Kokho Jason Sit, University of Portsmouth, explains that while Sainsbury’s is also experimenting with the till-free technology, they will not be on everyone’s shopping list...
There have never been so many different ways to shop for groceries. The biggest chains offer customers a choice of vast superstores, smaller branches, and online options to buy from home.
Now some of the UK’s best known supermarkets are experimenting with checkout-free stores. Following Amazon’s lead (it launched in London in March 2021), Sainsbury’s (Pick & Go) and Tesco (GetGo) have recently opened branches which offer a streamlined shopping experience.
The stores are kitted out with machine learning, camera and shelf technology (with weight sensors and motion detectors) to track which items consumers pick up and take with them. There is no need for any scanning or interaction. You simply choose what you need and leave.
This sounds extremely convenient. And for the supermarkets it is a business model which will save on staff costs, and provide valuable information about shoppers and their habits (data which could potentially be made available as another source of revenue).
But is the checkout-free concept necessarily good for consumers and high streets?
These modern stores are designed to make people feel that the shopping experience requires less effort, without the need to go through the processes of queuing, placing (or scanning) items at the till machine and making a payment.
Research suggests that when people are able to spend less time and effort in a shop, they may consider this a sign of excellent customer service, making them more likely to return.
But there are elements of checkout-free shopping which are not so customer friendly. To begin with, it is a niche concept which will only appeal to shoppers who are technologically adept. It relies on consumers having access to a smartphone and a particular app, registering payment details, and sometimes using a QR code to enter and leave.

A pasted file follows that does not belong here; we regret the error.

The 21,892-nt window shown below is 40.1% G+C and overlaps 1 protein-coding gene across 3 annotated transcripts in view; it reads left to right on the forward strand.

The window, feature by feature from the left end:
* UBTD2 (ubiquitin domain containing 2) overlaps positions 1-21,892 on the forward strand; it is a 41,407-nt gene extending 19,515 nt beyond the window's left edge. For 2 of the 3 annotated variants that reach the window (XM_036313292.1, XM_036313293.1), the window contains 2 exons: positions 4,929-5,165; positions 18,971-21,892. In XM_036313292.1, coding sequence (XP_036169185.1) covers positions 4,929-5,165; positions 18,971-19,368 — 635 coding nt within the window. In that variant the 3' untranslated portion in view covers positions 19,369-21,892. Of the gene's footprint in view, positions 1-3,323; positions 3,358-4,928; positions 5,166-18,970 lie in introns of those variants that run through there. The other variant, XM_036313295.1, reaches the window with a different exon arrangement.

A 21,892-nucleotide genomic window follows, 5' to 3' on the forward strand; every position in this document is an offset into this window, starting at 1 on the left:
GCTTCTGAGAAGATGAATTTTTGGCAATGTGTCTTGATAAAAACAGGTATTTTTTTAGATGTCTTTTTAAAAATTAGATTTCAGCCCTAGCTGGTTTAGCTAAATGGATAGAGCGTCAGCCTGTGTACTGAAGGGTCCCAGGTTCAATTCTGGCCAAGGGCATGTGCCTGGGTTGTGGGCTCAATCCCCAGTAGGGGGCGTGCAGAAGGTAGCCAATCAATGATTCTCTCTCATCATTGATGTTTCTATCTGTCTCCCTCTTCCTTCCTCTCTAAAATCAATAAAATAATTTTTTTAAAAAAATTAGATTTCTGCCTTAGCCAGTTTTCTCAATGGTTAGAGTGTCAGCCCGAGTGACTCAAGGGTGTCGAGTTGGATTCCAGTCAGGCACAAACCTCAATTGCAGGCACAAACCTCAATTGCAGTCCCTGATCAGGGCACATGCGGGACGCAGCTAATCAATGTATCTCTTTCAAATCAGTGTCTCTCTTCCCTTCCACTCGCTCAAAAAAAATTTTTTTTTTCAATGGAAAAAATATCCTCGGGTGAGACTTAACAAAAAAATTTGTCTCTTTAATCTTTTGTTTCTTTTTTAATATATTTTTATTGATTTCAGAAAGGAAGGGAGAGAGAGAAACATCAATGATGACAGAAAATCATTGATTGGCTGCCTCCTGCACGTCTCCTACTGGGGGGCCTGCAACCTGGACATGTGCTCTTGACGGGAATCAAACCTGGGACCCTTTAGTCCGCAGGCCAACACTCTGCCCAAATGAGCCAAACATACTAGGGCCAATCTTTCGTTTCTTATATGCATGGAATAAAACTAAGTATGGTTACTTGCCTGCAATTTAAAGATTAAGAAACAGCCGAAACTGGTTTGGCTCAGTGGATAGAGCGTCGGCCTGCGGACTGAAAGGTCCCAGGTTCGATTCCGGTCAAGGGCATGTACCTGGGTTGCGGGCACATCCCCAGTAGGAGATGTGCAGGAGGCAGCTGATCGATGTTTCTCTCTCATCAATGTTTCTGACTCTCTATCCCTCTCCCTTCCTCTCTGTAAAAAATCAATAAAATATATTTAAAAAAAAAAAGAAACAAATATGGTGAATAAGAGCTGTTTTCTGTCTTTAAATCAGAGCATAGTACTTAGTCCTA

These expectations demand a level of digital competence which is by no means universal, and immediately excludes those, like my elderly mother-in-law, who are more technologically challenged.
They may also be less than ideal for vulnerable consumers, who have accesibility issues related to physical mobility, vision or hearing. If these customers are excluded from this experiment in autonomy, then it becomes an exclusive service. So these stores appear not to be be designed with all consumers in mind.
Check-out free for all
It is also worth asking whether the checkout-free store offers an “authentic” shopping experience. Or is it just a slightly different version of mobile shopping which happens to take place in a building?
Our research suggests that the convenience of checkout-free stores, like online shopping, will have some appeal. But customers are less likely to enjoy and value the experience because it provides little in the way of discovery (finding new products) or connecting with other people.
Others have suggested that to save struggling high streets, the shopping experience needs to be fun and socially engaging.
For this reason, checkout-free stores are unlikely to be a development which will draw people back to high streets. While convenience has its place, it does not inspire people to spend more time and money in neighbouring outlets in the same way that social shopping – spending time browsing with friends – does.
Instead, the check-out free supermarket will appeal to consumers who prioritise speed and efficiency, like visiting a drive-through take-away. It will be appreciated by those who simply want to top up on a few grocery items on their journey between home and office, when there’s no time to lose, and are comfortable with the requisite technology. But they will not be on everyone’s shopping list.
This article is authored by Kokho Jason Sit, Senior Lecturer in Marketing, University of Portsmouth, it is republished from The Conversation under a Creative Commons license. Read the original article.